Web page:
The holiday season is fast approaching and specialist family law barrister, Robin Rowland of No5 Chambers, considers the potential pitfalls of the popular trend of couples marrying at sea.
We are all familiar with the phrase that ends “and they sailed away happily into the sunset”. It conjures up a romantic image of a couple bound for eternal wedded bliss.
Married life, however, does not always sail a straight, smooth course and sadly, divorce often looms on the horizon. It is at this stage that either the bride or groom may have cause to regret that the wedding plans did not include checking the legal aspects of a ceremony aboard a ship.
The happy couple may need to beware that just because they were married by a ship’s captain, the ceremony may not automatically confer legitimacy.
Expert opinion is generally agreed that the validity of a marriage celebrated at sea depends on the law of the particular ship’s port of registry. These days that could lead couples to some pretty exotic ports and an element of confusion – a couple may have married under the Northern Lights having sailed from Southampton aboard a vessel registered in Hamilton, Bermuda. Would this confer legitimacy in an English court of law with the 50:50 approach to divorce?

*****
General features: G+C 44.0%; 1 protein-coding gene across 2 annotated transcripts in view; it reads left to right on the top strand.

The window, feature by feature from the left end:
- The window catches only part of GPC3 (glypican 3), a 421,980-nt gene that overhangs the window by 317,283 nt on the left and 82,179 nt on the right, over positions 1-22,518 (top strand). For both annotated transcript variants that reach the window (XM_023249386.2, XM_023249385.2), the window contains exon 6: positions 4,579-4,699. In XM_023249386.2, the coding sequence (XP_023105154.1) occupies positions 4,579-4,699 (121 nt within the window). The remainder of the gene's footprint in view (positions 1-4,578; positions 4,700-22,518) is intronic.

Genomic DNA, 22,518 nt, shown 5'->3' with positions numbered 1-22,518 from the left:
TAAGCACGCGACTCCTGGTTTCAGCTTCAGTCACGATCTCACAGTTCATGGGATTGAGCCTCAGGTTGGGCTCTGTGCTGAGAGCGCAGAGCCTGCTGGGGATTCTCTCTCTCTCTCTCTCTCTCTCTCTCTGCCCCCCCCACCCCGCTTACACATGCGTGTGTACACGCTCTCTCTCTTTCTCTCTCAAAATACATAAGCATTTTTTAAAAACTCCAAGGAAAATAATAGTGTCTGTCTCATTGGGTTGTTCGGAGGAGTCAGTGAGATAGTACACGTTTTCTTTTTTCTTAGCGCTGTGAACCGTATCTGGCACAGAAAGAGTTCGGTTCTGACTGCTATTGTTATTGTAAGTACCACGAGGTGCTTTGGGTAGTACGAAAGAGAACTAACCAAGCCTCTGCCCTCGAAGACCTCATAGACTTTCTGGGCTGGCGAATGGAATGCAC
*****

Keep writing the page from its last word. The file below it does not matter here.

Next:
Anyone considering a marriage at sea should ask the cruise liner or, indeed, cruise line, to confirm that the marriage has legitimacy under English law. In fact, before pushing the boat out on the romantic voyage of a lifetime, the starry-eyed would-be bride and groom possibly should engage in the more mundane task of researching where ships or lines are registered and then decide which one to book.
Should there be any doubt, my advice would be to book a register office ceremony as well so there is a ‘belt and braces’ approach. This may add to the cost of the nuptials, but could prove to have been worthwhile should the marriage hit the rocks.